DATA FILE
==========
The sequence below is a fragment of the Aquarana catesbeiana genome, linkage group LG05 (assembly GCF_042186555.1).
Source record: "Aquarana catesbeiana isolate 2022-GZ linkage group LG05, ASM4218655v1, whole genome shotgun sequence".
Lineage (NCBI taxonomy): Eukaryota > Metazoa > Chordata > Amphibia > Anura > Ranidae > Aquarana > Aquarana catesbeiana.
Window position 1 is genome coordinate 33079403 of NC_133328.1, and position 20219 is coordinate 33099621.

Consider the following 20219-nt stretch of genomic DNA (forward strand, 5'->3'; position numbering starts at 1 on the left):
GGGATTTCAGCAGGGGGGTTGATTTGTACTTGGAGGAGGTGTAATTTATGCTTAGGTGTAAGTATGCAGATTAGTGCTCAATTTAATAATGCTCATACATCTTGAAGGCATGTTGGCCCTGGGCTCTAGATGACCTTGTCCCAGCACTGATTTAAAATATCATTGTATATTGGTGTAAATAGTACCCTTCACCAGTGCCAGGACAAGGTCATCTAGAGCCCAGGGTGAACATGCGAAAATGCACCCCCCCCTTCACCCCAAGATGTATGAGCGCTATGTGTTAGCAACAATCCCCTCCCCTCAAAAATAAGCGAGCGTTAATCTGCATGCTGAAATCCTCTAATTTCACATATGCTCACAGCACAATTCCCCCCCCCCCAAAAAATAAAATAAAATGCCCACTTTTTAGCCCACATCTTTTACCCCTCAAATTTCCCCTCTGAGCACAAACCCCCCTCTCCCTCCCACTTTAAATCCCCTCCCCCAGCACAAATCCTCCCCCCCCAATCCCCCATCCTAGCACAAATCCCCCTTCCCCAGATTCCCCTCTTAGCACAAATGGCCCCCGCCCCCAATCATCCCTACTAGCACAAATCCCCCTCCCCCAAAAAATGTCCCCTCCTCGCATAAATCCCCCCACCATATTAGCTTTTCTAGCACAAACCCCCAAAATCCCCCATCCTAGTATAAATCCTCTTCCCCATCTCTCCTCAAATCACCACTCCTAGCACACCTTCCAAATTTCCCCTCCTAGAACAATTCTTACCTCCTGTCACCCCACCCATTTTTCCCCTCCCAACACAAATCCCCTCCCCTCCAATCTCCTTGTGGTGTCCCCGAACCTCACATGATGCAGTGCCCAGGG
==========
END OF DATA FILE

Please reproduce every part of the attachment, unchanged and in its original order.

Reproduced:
The sequence below is a fragment of the Aquarana catesbeiana genome, linkage group LG05 (assembly GCF_042186555.1).
Source record: "Aquarana catesbeiana isolate 2022-GZ linkage group LG05, ASM4218655v1, whole genome shotgun sequence".
Lineage (NCBI taxonomy): Eukaryota > Metazoa > Chordata > Amphibia > Anura > Ranidae > Aquarana > Aquarana catesbeiana.
Window position 1 is genome coordinate 33079403 of NC_133328.1, and position 20219 is coordinate 33099621.

Consider the following 20219-nt stretch of genomic DNA (forward strand, 5'->3'; position numbering starts at 1 on the left):
GGGATTTCAGCAGGGGGGTTGATTTGTACTTGGAGGAGGTGTAATTTATGCTTAGGTGTAAGTATGCAGATTAGTGCTCAATTTAATAATGCTCATACATCTTGAAGGCATGTTGGCCCTGGGCTCTAGATGACCTTGTCCCAGCACTGATTTAAAATATCATTGTATATTGGTGTAAATAGTACCCTTCACCAGTGCCAGGACAAGGTCATCTAGAGCCCAGGGTGAACATGCGAAAATGCACCCCCCCCTTCACCCCAAGATGTATGAGCGCTATGTGTTAGCAACAATCCCCTCCCCTCAAAAATAAGCGAGCGTTAATCTGCATGCTGAAATCCTCTAATTTCACATATGCTCACAGCACAATTCCCCCCCCCCCAAAAAATAAAATAAAATGCCCACTTTTTAGCCCACATCTTTTACCCCTCAAATTTCCCCTCTGAGCACAAACCCCCCTCTCCCTCCCACTTTAAATCCCCTCCCCCAGCACAAATCCTCCCCCCCCAATCCCCCATCCTAGCACAAATCCCCCTTCCCCAGATTCCCCTCTTAGCACAAATGGCCCCCGCCCCCAATCATCCCTACTAGCACAAATCCCCCTCCCCCAAAAAATGTCCCCTCCTCGCATAAATCCCCCCACCATATTAGCTTTTCTAGCACAAACCCCCAAAATCCCCCATCCTAGTATAAATCCTCTTCCCCATCTCTCCTCAAATCACCACTCCTAGCACACCTTCCAAATTTCCCCTCCTAGAACAATTCTTACCTCCTGTCACCCCACCCATTTTTCCCCTCCCAACACAAATCCCCTCCCCTCCAATCTCCTTGTGGTGTCCCCGAACCTCACATGATGCAGTGCCCAGGG